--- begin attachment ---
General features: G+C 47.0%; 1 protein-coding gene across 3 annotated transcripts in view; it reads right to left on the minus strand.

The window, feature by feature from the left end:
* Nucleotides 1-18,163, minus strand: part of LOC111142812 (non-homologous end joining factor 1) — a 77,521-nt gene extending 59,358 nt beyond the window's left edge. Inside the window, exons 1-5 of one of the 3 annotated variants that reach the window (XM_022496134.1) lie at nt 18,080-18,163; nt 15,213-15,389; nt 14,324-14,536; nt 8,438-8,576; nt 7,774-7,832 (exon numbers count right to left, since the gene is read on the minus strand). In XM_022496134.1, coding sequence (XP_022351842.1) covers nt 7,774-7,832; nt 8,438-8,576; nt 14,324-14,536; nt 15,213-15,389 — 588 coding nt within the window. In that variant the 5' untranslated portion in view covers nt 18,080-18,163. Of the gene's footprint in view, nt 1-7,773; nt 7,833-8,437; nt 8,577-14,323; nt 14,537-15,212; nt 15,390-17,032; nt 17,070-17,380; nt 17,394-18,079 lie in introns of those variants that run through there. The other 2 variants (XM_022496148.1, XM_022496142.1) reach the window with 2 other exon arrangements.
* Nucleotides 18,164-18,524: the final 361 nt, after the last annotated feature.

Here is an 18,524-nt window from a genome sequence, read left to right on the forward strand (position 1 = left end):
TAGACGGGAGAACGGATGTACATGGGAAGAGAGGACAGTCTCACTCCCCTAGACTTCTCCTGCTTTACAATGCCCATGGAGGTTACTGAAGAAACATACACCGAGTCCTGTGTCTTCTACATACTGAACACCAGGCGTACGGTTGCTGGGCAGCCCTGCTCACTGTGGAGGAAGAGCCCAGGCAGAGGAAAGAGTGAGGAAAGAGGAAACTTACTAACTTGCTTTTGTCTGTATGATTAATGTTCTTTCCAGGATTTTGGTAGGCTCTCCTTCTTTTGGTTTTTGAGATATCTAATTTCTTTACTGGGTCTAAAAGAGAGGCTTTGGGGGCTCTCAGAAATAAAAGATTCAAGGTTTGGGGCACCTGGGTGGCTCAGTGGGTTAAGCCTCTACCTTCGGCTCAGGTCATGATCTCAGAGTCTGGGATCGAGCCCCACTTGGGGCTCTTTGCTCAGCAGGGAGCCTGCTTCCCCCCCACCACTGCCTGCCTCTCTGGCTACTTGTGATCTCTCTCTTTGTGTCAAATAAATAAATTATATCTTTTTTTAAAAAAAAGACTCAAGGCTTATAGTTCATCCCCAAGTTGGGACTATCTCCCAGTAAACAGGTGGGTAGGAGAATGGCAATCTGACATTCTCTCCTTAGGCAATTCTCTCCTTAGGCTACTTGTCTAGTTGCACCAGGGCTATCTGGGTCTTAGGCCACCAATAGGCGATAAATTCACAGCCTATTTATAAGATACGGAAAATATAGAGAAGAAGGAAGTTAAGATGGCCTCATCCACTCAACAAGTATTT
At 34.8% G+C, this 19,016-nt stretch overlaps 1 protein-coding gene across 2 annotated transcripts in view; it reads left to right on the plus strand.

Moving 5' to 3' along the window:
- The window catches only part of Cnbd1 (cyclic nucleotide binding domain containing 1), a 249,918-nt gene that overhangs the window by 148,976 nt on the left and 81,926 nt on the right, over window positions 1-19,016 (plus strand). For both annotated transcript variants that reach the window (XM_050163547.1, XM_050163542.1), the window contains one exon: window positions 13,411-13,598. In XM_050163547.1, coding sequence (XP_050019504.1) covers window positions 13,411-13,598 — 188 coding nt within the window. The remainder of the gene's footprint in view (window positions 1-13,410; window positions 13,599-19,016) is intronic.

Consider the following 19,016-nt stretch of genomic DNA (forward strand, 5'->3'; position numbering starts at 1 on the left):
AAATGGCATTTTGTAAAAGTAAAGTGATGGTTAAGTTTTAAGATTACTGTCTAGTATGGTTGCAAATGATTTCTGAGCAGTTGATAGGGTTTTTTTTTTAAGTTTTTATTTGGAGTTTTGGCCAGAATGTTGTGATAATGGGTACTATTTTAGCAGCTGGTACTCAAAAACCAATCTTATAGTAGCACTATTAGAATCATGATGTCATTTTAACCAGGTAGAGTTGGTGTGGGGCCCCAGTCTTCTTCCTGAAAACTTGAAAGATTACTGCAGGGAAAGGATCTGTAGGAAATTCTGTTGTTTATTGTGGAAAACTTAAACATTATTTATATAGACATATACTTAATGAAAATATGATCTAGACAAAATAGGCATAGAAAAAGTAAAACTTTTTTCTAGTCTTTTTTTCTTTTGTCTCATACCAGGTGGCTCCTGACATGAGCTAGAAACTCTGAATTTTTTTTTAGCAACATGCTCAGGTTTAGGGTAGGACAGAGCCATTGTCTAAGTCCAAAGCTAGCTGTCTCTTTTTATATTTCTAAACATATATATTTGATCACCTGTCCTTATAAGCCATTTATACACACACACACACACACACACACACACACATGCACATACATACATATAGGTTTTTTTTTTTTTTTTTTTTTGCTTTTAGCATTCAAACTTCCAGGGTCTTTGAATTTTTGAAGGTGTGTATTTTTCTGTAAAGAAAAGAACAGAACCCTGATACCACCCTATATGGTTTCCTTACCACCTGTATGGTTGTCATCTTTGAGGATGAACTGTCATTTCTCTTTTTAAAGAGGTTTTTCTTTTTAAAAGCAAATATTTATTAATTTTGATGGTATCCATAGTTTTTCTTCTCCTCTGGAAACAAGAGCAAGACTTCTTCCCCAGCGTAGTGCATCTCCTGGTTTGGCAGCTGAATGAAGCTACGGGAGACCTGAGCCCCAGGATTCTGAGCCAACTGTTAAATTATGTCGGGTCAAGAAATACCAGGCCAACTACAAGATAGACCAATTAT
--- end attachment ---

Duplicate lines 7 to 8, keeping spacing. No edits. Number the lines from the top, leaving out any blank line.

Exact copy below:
At 34.8% G+C, this 19,016-nt stretch overlaps 1 protein-coding gene across 2 annotated transcripts in view; it reads left to right on the plus strand.

Moving 5' to 3' along the window: